The plaintiff from February 12, 1953, when the agreement for purchase was executed up to the end of July, 1953, made repairs upon the property. He estimated the value of
materials used to be $600 and the value of his labor to be $600. The plaintiffs moved into the house on August 1, 1953, and occupied it until May, 1954. In June, 1954, they sold the house for $8,400. In this action they seek damages in the sum of $1,400 which they assert they were obliged to pay as the result of the misrepresentation of the defendant.
The fact that Rene told the plaintiff that he was to take title to the property in his own name is not necessarily inconsistent with the relationship of principal and agent which the defendant led the plaintiff to believe existed between the Ryan estate and the defendant. The deed to Rene was not enough to have put the plaintiff on guard or to indicate deceit or fraud on the part of the defendant. Such an arrangement might have been deemed wise for many reasons, one of which at least could have been convenience in passing papers.
We are of opinion that the case before us is governed by Isenbeck v. Burroughs, 217 Mass. 537 . In that case the facts were similar to those in the case before us. It was said at pages 539-540, ". . . there were false and fraudulent representations made by the defendants of matters peculiarly within their knowledge, which bore directly upon the amount of the price to be paid by the plaintiff, and were precisely adapted to cause him a loss."
In Kilgore v. Bruce, 166 Mass. 136 , at page 139, cited with approval in the Isenbeck case, it was said, "Ordinarily, in case of a sale procured by the vendor's deceit, the measure of damages is the difference between the actual value of the property at the time of the purchase and its value if the property had been what it was represented or warranted to be. . . . That rule is not applicable in the present case. There were no misrepresentations here as to the character or probable productive power of the things sold; but the purchaser was led by fraud to give more than the vendor would have been willing to accept, rather than lose the sale. In such a case the purchaser is injured, not by being led into a bargain which is bad in itself, but by being led into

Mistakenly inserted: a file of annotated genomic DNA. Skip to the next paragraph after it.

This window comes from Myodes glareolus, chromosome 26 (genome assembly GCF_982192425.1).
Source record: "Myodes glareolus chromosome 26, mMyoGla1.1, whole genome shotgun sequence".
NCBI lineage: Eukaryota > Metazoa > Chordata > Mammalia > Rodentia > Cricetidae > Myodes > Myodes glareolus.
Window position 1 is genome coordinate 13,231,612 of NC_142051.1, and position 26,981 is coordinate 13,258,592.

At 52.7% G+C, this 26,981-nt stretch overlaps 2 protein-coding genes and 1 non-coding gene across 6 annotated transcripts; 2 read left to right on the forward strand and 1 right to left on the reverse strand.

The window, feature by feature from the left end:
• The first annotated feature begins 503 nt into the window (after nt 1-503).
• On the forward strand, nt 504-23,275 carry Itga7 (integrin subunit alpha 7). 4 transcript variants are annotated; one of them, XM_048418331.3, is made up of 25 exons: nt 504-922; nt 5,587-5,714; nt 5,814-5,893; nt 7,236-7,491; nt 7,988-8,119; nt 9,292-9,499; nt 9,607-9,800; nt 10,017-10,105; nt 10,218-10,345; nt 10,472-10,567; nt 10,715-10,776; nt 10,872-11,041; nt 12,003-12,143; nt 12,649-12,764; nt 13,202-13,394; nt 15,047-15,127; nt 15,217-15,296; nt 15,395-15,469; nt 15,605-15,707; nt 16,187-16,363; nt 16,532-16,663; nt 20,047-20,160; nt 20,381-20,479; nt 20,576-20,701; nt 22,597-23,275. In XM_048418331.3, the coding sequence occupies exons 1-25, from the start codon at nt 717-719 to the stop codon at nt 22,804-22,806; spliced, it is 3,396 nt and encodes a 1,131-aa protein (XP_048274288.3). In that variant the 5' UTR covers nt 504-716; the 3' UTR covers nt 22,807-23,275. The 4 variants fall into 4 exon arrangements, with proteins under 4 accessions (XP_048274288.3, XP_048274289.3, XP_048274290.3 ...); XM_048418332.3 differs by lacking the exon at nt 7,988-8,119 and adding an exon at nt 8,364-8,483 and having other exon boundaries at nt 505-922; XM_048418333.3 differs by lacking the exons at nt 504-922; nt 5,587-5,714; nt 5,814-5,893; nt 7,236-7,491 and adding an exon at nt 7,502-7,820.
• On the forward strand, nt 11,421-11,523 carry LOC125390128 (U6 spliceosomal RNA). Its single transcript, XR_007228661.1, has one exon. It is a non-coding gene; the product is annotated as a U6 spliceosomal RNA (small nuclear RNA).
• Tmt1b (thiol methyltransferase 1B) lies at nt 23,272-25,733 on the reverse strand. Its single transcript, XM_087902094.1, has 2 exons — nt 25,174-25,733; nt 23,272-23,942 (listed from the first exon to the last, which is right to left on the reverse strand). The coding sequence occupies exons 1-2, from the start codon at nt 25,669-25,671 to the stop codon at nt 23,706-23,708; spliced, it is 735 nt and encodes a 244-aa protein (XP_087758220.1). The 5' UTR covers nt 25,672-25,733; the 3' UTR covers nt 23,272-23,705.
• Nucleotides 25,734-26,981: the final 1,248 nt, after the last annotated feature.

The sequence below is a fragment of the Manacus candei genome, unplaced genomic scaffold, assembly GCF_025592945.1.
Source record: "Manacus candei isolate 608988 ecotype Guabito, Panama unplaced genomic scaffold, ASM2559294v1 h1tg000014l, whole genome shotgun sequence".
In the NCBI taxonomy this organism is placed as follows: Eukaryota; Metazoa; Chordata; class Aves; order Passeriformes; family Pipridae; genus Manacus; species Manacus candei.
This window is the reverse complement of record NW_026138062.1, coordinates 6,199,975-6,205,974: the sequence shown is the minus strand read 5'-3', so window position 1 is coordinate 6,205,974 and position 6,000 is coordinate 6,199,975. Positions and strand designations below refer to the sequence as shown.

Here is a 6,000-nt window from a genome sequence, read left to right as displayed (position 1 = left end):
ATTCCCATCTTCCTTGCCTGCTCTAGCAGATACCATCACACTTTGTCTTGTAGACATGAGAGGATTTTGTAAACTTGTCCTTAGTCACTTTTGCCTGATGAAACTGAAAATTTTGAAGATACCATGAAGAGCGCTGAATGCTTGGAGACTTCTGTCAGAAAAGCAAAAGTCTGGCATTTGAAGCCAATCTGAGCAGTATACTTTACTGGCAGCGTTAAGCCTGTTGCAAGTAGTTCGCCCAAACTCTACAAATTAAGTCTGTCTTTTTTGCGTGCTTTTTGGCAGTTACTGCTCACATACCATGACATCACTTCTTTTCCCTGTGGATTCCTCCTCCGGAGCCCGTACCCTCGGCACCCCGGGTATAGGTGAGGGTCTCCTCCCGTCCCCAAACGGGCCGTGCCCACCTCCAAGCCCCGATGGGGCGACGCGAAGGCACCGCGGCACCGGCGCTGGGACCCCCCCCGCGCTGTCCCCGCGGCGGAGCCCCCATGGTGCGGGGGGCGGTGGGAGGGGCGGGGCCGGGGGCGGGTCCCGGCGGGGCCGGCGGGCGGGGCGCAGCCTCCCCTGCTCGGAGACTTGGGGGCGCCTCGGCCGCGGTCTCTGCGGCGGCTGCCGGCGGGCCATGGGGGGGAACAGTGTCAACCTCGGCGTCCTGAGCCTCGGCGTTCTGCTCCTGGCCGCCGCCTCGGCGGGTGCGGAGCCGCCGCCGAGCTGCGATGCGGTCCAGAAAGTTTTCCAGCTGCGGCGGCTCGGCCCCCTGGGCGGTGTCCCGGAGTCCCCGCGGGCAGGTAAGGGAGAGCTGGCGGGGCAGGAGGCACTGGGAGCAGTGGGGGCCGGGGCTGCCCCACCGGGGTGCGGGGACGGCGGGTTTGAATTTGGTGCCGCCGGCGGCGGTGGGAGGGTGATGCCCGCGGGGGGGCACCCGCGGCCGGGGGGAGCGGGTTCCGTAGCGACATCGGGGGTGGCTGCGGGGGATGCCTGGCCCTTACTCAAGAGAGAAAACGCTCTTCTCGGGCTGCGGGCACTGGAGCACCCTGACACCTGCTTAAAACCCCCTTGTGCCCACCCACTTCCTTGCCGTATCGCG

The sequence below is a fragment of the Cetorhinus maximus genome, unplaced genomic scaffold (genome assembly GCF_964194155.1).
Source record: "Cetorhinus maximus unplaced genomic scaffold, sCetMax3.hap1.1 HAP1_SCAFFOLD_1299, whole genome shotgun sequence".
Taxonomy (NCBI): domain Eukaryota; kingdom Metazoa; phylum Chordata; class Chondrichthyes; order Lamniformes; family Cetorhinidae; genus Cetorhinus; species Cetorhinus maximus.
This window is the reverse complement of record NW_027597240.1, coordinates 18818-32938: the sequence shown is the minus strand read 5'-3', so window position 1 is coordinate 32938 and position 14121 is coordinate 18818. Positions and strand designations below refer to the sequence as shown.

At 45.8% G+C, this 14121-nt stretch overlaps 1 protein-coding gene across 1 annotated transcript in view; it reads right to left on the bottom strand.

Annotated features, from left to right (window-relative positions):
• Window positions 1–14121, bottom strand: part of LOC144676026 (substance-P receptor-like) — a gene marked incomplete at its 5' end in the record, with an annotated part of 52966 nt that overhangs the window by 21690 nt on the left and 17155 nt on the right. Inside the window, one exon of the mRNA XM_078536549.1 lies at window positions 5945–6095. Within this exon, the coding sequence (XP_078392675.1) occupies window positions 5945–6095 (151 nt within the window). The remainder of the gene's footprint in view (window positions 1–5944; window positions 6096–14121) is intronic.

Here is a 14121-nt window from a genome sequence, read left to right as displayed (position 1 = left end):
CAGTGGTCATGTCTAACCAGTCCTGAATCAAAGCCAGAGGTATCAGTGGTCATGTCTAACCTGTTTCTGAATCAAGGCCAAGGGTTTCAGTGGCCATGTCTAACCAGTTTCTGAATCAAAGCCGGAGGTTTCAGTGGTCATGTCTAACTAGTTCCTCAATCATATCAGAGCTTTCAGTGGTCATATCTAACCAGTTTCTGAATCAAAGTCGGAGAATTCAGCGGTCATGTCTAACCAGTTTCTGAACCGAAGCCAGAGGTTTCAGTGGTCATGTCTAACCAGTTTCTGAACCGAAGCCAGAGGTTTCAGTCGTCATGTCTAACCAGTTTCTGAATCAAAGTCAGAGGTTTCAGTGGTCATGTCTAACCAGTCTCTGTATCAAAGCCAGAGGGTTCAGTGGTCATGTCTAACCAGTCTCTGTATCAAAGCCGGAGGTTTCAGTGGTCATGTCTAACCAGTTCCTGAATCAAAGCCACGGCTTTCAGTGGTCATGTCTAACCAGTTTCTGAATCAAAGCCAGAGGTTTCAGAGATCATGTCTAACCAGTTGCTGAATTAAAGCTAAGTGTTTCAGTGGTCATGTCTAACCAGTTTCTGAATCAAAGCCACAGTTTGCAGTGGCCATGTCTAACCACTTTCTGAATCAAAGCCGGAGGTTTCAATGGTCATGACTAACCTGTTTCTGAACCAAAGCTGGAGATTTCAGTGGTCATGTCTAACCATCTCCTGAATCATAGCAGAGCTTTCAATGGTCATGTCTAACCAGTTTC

a bargain which is less favorable than he might and otherwise would have obtained."
The defendant contends, however, that here the plaintiff discovered the fraud before the purchase and sale agreement became binding. He seizes upon the clause quoted from the agreement that in certain circumstances the deposit should be returned and all obligations of the parties should cease. He asserts that, because these conditions were not complied with until after the plaintiff learned how much Rene had paid for the property, the previous misrepresentations became immaterial. We do not agree. The agreement was binding from the moment it was executed subject only to becoming unenforceable in the event that certain mortgages could not be arranged. In that event the quoted clause "by apt language puts an end to the binding force of the contract." Old Colony Trust Co. v. Chauncey, 214 Mass. 271 , 273. The case at bar differs from Des Brisay v. Foss, 264 Mass. 102 , in which it appears that the plaintiffs had learned of the deceit before they accepted the defendant's offer of a unilateral contract.
However, in the instant case before the plaintiff learned of the misrepresentation he had partially executed the contract by making a deposit of $1,000 on the purchase price and had expended money in repairing the house.
The statement in the case of Doujotos v. Leventhal, 271 Mass. 280 , at page 283, "It has been held that if a contract induced by fraud remains wholly executory when the fraud is discovered, no damage is suffered by the defrauded party who with knowledge of the fraud completes the contract," is not applicable to the instant case for here the contract had been partially executed when the fraud was discovered. It is significant that in the Doujotos case it was held that where a contract was partly executed when the fraud was discovered the plaintiff was not deprived of his action for the fraud. At page 284 it was said, "The agent was false to his trust. Immunity for fraudulent conduct of this kind should not in our opinion be extended so as to allow the defendant to escape responsibility for his fraud."
In the circumstances of the case at bar "Upon discovery of the fraud the plaintiff could have repudiated the contract or could affirm it and bring an action for damages." Forman v. Hamilburg, 300 Mass. 138 , 142. See Kabatchnick v. Hanover-Elm Building Corp. 328 Mass. 341 , 345.
[Note 1] His wife, Elenore K. Geoffrion.